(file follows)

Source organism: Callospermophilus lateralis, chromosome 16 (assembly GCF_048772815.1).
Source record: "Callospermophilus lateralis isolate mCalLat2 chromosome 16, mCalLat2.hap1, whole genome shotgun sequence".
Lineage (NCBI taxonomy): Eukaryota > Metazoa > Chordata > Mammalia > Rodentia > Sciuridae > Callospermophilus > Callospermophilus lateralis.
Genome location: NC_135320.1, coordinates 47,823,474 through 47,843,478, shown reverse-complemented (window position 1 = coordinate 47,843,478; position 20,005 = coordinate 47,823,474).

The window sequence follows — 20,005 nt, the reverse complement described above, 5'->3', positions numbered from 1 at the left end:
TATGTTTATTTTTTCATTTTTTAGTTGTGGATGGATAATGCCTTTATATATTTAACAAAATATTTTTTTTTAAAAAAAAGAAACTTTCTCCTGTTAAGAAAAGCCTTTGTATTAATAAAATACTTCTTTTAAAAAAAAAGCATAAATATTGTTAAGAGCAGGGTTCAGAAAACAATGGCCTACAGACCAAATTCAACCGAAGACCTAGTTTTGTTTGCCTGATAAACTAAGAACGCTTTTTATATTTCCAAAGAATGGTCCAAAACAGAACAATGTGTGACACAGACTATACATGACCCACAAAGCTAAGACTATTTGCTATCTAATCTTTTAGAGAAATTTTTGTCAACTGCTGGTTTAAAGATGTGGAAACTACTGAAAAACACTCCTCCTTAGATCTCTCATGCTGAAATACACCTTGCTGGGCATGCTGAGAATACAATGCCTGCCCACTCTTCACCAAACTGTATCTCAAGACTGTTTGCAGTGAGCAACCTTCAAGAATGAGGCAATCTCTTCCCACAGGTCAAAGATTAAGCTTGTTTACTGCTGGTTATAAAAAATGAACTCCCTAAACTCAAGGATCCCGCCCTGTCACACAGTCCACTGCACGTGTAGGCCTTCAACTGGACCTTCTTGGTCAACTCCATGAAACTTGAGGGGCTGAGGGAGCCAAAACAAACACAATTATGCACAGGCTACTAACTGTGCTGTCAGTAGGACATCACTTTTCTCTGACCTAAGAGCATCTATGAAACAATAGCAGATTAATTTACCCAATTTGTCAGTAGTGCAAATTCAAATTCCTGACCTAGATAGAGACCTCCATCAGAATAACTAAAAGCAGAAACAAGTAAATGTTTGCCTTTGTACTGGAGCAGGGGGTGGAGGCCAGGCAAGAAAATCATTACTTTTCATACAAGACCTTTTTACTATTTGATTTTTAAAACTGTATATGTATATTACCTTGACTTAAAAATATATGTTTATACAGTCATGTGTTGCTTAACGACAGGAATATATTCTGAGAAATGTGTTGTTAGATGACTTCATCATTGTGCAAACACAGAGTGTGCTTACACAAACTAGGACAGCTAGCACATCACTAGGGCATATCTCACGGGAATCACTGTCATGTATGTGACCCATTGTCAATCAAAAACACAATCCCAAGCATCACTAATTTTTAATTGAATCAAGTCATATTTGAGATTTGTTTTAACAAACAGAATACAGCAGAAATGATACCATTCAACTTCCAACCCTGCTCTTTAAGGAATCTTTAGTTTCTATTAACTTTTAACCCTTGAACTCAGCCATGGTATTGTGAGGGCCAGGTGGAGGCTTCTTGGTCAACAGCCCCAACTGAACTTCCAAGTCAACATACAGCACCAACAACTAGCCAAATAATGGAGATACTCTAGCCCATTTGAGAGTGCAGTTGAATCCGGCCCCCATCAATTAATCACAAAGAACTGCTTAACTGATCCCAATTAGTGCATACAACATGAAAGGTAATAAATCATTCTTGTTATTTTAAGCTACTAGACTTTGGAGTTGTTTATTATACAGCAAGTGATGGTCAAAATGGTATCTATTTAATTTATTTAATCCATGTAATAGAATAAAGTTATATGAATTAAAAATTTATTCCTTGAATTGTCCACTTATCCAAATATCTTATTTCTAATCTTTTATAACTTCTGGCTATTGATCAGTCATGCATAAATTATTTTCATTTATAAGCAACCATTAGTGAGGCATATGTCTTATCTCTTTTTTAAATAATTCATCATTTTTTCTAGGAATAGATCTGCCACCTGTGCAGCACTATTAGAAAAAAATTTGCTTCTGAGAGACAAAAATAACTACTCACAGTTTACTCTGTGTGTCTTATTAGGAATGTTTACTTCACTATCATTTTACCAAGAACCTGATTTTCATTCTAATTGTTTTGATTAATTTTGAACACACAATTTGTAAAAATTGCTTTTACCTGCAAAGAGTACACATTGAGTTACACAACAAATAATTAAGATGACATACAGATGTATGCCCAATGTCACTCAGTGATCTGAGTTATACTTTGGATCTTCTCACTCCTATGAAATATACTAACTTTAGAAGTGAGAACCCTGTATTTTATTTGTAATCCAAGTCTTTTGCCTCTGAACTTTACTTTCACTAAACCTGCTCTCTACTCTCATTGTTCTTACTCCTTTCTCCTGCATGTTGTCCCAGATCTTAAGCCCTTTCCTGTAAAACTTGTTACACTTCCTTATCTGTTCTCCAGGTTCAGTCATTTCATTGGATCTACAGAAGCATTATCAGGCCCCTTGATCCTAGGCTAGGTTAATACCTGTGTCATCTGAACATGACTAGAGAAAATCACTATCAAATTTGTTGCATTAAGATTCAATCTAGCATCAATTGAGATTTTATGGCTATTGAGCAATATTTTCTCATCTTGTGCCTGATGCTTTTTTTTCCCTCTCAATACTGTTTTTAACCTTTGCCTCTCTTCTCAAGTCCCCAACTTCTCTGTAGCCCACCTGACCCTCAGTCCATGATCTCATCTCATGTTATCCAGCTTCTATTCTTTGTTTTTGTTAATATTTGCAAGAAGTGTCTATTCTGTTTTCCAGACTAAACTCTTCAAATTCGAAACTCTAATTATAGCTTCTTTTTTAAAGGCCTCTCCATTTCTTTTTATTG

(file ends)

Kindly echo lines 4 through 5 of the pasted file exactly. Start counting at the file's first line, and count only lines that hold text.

Genome location: NC_135320.1, coordinates 47,823,474 through 47,843,478, shown reverse-complemented (window position 1 = coordinate 47,843,478; position 20,005 = coordinate 47,823,474).

The window sequence follows — 20,005 nt, the reverse complement described above, 5'->3', positions numbered from 1 at the left end: